This was touted as Styles’ return to his roots after he won a four-way number one contenders match on the very first edition of Impact on Fox Sports.
While this wasn’t the best X Division match I’ve seen it certainly was entertaining, and the six sided ring was perfect for a match of this kind.
The proverbial knock down drag out affair some interesting spots, with Styles suplexing Kazarian from the ring apron to the floor – not one of those moves where he just kind of dropped Kazarian over his shoulder, but a full blown suplex, with both men taking a big bump from the ring post to the floor.
A slightly screwy ending here though. Styles came off the top with the corkscrew and actually missed Kazarian. He then went for the pin, and Kazarian seemed to lift his shoulder before the ref counted three. The bell rang, and the announcers were confused until the referee raised Styles’ hand, giving him the title win.
July 2004: Jeff Hardy’s first appearance on this collection, facing Monty Brown for a shot at the NWA World title.
A relatively short match with Hardy spending as much time posing and pulling daft expressions as he did on offence as Brown dominated with his power. Jeff Jarrett made an appearance, pulling Brown out of the ring before Hardy got the pin with a roll-up. Well, it wasn’t bad, but it wasn’t exactly enthralling either.
August 2004: Kid Kash takes on A.J. Styles in what is billed as an X Division street fight.
This was one wild brawl that saw both men battling all over the Impact…I mean Asylum. There were slams and DDTs on the bleachers, and a crazy bump as both men dangled off a balcony before falling through a table, smashing through a table to the concrete floor.
They eventually returned to the ring, with plenty of near falls and attempted interference from Lance “Dallas” Hoyt before Styles got the pin with a roll-up.
September 2004: The final match of the collection, with Jeff Hardy challenging Jeff Jarrett for the NWA World title.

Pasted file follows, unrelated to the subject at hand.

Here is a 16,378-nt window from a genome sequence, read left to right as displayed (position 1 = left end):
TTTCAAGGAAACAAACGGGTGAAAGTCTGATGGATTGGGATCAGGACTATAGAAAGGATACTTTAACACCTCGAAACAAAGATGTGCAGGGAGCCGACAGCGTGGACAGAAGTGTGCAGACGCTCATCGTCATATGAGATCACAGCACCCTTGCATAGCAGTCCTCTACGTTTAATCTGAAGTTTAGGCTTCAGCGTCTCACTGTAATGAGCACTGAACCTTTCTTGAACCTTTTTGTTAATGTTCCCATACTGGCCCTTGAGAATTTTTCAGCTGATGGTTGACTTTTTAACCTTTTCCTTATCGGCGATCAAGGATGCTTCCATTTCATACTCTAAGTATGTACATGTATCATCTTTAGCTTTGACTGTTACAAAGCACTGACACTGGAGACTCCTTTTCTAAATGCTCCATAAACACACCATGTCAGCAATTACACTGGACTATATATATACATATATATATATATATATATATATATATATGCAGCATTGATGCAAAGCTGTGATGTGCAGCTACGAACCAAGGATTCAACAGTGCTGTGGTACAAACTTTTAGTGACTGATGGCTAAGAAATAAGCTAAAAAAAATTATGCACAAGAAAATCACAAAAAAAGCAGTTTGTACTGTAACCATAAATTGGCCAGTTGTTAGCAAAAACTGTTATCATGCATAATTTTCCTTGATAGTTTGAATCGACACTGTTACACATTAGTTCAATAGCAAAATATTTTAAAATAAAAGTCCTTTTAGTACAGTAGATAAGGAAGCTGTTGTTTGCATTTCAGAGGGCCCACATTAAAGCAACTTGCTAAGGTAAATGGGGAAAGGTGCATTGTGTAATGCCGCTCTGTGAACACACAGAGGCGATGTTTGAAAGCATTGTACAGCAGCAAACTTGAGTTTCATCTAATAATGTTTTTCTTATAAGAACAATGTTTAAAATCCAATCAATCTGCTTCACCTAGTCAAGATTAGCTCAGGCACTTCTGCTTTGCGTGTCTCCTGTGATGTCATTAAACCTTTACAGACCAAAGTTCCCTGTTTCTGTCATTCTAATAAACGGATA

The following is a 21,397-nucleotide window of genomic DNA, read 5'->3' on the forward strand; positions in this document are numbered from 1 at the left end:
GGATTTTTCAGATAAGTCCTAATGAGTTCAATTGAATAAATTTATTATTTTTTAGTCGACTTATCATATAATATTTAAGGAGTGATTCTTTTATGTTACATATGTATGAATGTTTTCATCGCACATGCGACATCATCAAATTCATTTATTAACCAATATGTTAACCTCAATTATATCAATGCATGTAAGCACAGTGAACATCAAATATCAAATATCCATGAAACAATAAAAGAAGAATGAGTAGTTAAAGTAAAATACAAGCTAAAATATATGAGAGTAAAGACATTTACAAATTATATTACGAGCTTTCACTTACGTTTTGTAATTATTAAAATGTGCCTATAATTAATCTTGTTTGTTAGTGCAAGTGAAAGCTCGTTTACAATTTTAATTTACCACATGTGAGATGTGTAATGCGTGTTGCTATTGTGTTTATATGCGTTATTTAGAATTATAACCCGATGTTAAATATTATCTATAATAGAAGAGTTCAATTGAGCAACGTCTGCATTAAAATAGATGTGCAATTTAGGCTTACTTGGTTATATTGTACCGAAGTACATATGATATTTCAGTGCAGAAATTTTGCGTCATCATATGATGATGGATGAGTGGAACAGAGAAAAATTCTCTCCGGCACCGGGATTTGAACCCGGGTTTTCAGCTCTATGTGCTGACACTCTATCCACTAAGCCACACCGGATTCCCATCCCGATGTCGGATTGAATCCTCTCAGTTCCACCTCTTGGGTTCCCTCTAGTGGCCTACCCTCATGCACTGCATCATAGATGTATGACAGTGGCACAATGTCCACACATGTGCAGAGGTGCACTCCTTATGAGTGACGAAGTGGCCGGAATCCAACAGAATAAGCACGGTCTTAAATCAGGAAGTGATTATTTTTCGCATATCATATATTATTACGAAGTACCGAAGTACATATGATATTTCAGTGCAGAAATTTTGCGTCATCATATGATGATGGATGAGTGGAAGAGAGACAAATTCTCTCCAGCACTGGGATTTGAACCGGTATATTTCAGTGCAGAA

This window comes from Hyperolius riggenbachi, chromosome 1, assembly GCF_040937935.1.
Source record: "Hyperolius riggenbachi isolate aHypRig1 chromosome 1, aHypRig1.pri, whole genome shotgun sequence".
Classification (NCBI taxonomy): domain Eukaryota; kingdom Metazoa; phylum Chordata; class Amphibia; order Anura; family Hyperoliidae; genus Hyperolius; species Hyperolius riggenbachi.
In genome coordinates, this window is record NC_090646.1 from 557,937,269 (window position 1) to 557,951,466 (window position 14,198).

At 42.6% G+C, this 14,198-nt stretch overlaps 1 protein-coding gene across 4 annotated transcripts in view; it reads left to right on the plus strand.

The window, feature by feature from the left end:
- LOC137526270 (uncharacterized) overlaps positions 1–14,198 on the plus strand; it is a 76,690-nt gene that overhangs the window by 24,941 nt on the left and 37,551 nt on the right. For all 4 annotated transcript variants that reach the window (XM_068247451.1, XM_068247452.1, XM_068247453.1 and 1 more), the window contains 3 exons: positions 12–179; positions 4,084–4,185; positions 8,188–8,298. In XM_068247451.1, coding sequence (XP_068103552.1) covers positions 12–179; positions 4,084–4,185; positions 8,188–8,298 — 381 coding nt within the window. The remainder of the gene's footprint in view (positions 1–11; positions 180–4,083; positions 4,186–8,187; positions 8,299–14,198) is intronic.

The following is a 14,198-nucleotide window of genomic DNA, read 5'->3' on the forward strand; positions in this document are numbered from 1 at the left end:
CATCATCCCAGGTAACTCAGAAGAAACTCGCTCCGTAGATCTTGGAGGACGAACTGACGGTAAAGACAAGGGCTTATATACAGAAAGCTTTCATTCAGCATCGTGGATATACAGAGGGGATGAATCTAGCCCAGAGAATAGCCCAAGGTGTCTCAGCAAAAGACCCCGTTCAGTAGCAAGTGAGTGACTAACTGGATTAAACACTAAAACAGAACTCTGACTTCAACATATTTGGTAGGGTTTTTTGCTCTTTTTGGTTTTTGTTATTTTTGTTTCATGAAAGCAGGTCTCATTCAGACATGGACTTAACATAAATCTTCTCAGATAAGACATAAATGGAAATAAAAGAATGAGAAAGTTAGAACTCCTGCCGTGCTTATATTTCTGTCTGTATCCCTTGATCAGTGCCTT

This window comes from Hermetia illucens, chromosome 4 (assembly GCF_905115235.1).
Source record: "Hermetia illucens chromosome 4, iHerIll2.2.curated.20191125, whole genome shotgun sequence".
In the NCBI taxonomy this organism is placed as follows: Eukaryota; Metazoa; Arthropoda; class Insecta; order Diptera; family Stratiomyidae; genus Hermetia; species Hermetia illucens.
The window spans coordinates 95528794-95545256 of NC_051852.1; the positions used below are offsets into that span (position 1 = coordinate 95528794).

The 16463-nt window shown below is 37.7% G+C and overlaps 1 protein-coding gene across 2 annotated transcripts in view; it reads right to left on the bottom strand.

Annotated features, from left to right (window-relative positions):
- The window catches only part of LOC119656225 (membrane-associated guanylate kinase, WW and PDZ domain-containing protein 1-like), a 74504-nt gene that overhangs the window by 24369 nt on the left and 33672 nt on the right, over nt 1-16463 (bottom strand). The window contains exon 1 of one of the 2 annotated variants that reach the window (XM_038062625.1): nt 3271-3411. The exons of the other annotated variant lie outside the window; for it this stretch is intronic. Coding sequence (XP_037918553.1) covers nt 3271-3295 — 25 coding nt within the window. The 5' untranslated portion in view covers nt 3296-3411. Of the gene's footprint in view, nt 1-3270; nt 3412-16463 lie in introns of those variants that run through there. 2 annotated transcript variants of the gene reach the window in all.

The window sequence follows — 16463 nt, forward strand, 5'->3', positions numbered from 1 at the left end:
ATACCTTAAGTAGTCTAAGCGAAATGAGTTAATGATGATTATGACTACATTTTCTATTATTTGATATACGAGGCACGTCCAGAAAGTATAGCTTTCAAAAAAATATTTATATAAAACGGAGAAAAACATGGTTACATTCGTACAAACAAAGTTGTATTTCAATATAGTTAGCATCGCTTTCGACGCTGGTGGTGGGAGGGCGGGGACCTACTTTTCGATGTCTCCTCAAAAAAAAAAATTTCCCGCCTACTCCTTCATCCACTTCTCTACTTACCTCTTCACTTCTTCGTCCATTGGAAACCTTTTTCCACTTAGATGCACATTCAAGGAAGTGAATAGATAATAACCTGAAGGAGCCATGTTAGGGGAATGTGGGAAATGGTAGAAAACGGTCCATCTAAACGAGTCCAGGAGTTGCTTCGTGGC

Wild stuff at the beginning here. These two couldn’t wait for Jeremy Borash’s introductions, with security having to pull them apart several times, the pre-match brawling resulting in Jarrett getting busted open before the opening bell.
The brawling continued throughout the building, with both men threatening to throw the other over the balcony at one point. Seconds later Jarrett clobbered the referee with a chair shot that was meant for Hardy.
They soon returned to the ring, and as Monty Brown, Abyss and Raven watched on from the distance they kicked out of each other’s finisher.
Dusty Rhodes then came down to the ring and gave Hardy a helping hand before Vince Russo stopped his interference, and after all of this Jarrett gained the win after clobbering Hardy with his trusty old guitar. Not bad, and certainly better than Hardy’s match against Brown.
April 2004: Sabu takes on the monster Abyss.
I think you can guess what I was expecting from these two. Lots of brawling, lots of chair use and Sabu leg dropping Abyss through a table, as well as an appearance from the Monster’s lady friend Goldilocks.
Then, another somewhat confusing ending, with Abyss getting disqualified for pushing the referee. So I guess using a chair was okay then!
June 2004: Monty Brown and Abyss challenge America’s Most Wanted for the NWA World Tag Team titles.
Goldilocks’ hybrid power team looked good early on as they took James Storm and Chris Harris apart. But despite the power advantage the experience of AMU came to fore as the looked like they were ready to take the win after Storm took Abyss down with a super kick before Harris connected with a spear.
AMW got the win, but not by pin as the Naturals hit the ring and attacked them, with the referee disqualifying Brown and Abyss. A very enjoyable match.
June 2004: A.J. Styles defends the X Division against a mystery opponent, who turns out to be the debuting Jeff Hardy.
The crowd were absolutely wild throughout this match, but despite the pedigree of those involved and the potential for a five star classic they weren’t actually given much time.
It was a great match though, until Kid Kash and Dallas ran in and attacked Styles, with both men sending the cowardly heels running for cover.
July 2004: The battle of the Browns, with Monty taking on D-Lo.
Billed as a grudge match this was another of those affairs that took in the entire Asylum as they brawled around the building.
It was okay and in it’s way, but hardly the best I’ve ever seen. Monty took the win after taking D-Lo down with the pounce through a table.
In conclusion – while it’s nice to see TNA looking back at it’s formative years this release is a bit of a hit and miss affair.
There’s some great matches on here, but there are also some less than exceptional outings. Shamrock/Sabu was only included because it was the first Asylum main event, while the tag match involving Sting and Luger probably only made it because it involved Sting and Luger, and not because of it’s match quality.
Then there’s the over-booked and screwy endings that spoiled what could have been tremendous matches, Jarrett/Raven and Styles/Hardy being good examples of this.
But overall the majority of the action is good, and those who have followed TNA since day 1 will probably want to add this to their collection.
With thanks to the powers that be at TNA for supplying a copy of this release.